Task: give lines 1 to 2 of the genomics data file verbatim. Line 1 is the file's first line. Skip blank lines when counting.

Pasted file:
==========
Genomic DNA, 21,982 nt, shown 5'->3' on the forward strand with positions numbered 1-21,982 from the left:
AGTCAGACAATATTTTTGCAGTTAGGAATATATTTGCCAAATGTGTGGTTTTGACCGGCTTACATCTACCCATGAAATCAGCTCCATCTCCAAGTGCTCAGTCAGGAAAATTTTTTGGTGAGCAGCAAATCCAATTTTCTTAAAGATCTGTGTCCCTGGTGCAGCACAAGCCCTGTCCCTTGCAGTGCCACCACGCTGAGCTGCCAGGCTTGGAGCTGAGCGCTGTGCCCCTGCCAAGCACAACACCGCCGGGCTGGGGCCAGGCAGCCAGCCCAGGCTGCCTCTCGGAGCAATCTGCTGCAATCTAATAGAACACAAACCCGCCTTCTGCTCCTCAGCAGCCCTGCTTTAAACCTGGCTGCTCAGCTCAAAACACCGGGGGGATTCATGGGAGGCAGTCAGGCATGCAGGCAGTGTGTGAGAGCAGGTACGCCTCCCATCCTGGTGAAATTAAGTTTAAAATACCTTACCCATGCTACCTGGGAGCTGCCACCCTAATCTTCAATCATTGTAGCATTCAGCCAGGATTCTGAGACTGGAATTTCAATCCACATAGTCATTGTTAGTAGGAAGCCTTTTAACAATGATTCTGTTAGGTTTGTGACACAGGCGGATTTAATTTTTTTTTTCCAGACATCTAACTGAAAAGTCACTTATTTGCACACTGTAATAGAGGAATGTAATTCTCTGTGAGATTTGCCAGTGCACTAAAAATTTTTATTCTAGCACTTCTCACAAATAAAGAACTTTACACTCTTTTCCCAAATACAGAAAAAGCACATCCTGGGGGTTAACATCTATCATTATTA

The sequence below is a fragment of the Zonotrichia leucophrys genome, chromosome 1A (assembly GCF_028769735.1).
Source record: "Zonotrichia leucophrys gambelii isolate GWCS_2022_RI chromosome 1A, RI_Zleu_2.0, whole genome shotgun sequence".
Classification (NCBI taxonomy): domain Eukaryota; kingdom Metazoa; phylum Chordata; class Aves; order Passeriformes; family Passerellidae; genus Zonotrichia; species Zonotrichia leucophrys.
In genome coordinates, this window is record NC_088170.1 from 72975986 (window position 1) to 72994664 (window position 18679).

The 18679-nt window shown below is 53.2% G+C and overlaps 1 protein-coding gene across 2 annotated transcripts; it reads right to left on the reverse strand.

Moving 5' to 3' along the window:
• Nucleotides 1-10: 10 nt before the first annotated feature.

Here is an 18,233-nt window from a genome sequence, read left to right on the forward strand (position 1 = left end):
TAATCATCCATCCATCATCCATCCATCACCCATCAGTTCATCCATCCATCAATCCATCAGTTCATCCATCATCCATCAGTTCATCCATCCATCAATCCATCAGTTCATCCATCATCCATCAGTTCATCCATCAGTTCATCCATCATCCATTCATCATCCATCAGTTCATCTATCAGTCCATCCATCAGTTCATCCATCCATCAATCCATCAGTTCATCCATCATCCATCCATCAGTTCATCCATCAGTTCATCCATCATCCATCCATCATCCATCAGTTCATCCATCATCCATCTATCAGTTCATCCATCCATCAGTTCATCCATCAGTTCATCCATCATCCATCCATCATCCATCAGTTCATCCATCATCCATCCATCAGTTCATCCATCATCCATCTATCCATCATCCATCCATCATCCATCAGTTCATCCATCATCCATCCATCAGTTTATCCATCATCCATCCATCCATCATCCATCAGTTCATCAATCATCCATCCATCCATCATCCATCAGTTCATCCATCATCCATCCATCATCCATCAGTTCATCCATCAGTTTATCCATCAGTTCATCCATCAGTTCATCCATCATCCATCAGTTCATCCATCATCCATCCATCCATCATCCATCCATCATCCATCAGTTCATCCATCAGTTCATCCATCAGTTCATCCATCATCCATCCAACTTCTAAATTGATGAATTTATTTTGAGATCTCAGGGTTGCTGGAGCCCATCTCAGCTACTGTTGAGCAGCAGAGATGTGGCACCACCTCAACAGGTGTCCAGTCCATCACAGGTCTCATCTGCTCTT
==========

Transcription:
Genomic DNA, 21,982 nt, shown 5'->3' on the forward strand with positions numbered 1-21,982 from the left:
AGTCAGACAATATTTTTGCAGTTAGGAATATATTTGCCAAATGTGTGGTTTTGACCGGCTTACATCTACCCATGAAATCAGCTCCATCTCCAAGTGCTCAGTCAGGAAAATTTTTTGGTGAGCAGCAAATCCAATTTTCTTAAAGATCTGTGTCCCTGGTGCAGCACAAGCCCTGTCCCTTGCAGTGCCACCACGCTGAGCTGCCAGGCTTGGAGCTGAGCGCTGTGCCCCTGCCAAGCACAACACCGCCGGGCTGGGGCCAGGCAGCCAGCCCAGGCTGCCTCTCGGAGCAATCTGCTGCAATCTAATAGAACACAAACCCGCCTTCTGCTCCTCAGCAGCCCTGCTTTAAACCTGGCTGCTCAGCTCAAAACACCGGGGGGATTCATGGGAGGCAGTCAGGCATGCAGGCAGTGTGTGAGAGCAGGTACGCCTCCCATCCTGGTGAAATTAAGTTTAAAATACCTTACCCATGCTACCTGGGAGCTGCCACCCTAATCTTCAATCATTGTAGCATTCAGCCAGGATTCTGAGACTGGAATTTCAATCCACATAGTCATTGTTAGTAGGAAGCCTTTTAACAATGATTCTGTTAGGTTTGTGACACAGGCGGATTTAATTTTTTTTTTCCAGACATCTAACTGAAAAGTCACTTATTTGCACACTGTAATAGAGGAATGTAATTCTCTGTGAGATTTGCCAGTGCACTAAAAATTTTTATTCTAGCACTTCTCACAAATAAAGAACTTTACACTCTTTTCCCAAATACAGAAAAAGCACATCCTGGGGGTTAACATCTATCATTATTA